The cardboard books movement began in 2003 following what many call Argentina’s Great Depression, El Corralito. Between 1998 and 2002, the country’s economy plunged and artists struggled to find affordable means of responding to the crisis. And so, writer Washington Cucurto and artist Javier Barilaro founded the first cardboard publishing press: Eloísa Cartonera. Olga Sotomayor Sánchez, founder of Olga Cartonera, a cardboard press in Santiago, recalls the economic crisis and how Cucurto and Barilaro worked to start a new movement of affordable and accessible bookmaking*:
“Cardboard publishing presses were born in Argentina in 2003 during the Corralito crisis. At that time, a painter and a poet began to buy cardboard from cardboard trash gatherers, but at a higher price. With this cardboard, they began to make book covers, paint them, and alter them by hand. Inside, the books were by new authors, by the artists themselves, by authors who had died and whose work was liberated from author rights, or by authors who had given the rights of a specific book to the firm.”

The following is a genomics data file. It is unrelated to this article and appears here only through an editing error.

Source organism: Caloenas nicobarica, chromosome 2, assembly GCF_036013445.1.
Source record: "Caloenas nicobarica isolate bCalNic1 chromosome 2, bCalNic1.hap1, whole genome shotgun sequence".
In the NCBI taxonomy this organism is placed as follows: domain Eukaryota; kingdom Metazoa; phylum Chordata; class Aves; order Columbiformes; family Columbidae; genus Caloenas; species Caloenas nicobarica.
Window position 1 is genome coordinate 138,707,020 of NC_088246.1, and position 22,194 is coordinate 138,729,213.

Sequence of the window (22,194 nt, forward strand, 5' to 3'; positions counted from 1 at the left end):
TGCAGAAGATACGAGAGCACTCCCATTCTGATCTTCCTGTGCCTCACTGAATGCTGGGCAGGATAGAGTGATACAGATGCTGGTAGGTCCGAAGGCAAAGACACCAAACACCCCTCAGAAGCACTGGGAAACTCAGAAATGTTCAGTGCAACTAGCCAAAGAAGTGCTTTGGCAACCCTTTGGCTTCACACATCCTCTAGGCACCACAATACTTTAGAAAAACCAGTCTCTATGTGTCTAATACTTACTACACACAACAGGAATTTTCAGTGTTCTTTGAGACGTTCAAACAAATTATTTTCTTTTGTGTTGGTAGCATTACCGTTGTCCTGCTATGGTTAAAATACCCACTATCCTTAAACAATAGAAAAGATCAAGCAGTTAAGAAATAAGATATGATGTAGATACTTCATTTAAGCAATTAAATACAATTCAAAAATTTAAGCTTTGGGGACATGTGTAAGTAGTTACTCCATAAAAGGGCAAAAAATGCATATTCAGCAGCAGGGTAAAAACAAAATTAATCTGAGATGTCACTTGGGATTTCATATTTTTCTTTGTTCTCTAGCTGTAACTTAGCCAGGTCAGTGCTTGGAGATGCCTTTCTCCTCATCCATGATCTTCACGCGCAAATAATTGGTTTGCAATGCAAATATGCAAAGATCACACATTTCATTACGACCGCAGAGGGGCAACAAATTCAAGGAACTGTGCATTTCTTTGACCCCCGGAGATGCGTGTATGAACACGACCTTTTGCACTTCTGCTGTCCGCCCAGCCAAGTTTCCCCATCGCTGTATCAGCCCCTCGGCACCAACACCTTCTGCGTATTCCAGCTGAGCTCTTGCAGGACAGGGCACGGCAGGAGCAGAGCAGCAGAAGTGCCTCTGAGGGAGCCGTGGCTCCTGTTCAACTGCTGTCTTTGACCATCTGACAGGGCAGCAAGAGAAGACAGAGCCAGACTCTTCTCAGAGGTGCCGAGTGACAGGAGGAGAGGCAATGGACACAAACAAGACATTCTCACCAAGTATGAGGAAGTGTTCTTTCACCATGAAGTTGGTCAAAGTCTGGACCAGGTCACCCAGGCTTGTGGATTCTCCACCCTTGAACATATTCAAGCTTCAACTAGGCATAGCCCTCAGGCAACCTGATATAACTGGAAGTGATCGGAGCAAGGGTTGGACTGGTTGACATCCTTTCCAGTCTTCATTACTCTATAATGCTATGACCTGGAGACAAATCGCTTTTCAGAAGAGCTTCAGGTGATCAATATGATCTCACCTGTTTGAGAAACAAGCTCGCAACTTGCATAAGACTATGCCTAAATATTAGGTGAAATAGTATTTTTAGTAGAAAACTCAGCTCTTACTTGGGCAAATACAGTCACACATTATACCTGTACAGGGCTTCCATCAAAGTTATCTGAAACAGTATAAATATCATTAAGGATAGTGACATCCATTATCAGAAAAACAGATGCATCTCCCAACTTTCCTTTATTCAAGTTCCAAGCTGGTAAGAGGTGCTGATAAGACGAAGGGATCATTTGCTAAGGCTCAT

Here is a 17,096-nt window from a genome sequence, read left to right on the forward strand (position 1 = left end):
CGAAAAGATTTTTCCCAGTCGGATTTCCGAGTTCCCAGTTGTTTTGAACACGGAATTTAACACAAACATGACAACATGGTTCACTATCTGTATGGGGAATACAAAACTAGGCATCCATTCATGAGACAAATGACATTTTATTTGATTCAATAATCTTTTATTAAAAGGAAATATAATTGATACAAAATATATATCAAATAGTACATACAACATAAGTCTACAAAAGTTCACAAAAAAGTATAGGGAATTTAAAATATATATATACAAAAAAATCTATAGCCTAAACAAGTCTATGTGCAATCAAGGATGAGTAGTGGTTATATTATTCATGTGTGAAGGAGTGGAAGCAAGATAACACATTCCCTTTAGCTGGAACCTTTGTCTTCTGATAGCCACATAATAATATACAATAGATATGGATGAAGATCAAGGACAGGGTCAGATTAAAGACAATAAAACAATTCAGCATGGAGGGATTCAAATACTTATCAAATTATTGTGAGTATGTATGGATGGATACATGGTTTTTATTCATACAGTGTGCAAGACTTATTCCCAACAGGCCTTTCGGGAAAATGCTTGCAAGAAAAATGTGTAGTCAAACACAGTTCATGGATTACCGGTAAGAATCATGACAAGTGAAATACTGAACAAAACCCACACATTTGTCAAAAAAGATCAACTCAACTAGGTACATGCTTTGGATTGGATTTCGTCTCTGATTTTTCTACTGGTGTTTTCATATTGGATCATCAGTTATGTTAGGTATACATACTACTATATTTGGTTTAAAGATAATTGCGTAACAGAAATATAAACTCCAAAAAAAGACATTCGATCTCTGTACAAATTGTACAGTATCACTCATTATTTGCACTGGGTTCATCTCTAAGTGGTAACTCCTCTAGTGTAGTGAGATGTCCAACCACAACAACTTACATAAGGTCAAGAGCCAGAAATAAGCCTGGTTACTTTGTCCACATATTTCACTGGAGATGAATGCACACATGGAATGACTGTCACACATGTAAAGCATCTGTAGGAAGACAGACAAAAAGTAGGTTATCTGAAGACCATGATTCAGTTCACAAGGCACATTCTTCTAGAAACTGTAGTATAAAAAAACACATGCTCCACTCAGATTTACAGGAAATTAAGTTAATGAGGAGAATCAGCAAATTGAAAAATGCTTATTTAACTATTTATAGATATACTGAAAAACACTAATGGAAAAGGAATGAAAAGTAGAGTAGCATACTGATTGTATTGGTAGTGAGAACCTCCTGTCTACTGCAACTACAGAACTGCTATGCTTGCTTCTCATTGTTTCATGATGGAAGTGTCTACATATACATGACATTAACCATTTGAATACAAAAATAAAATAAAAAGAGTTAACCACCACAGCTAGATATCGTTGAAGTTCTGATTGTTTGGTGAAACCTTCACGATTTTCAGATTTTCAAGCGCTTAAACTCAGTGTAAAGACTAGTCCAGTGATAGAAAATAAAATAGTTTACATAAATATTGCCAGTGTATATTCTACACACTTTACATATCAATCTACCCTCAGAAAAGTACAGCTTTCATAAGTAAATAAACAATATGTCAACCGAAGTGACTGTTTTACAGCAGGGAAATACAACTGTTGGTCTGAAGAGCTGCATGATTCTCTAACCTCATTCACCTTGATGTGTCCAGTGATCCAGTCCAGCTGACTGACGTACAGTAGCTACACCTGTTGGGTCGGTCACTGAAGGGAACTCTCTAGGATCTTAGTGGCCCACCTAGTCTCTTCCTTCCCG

In launching the cardboard book movement, Cucurto and Barilaro emphasized artistry, by individually designing the cover of each book; accessibility, by keeping the books at a low price and allowing unknown authors to publish their work; and environmental awareness, by working from recycled materials.
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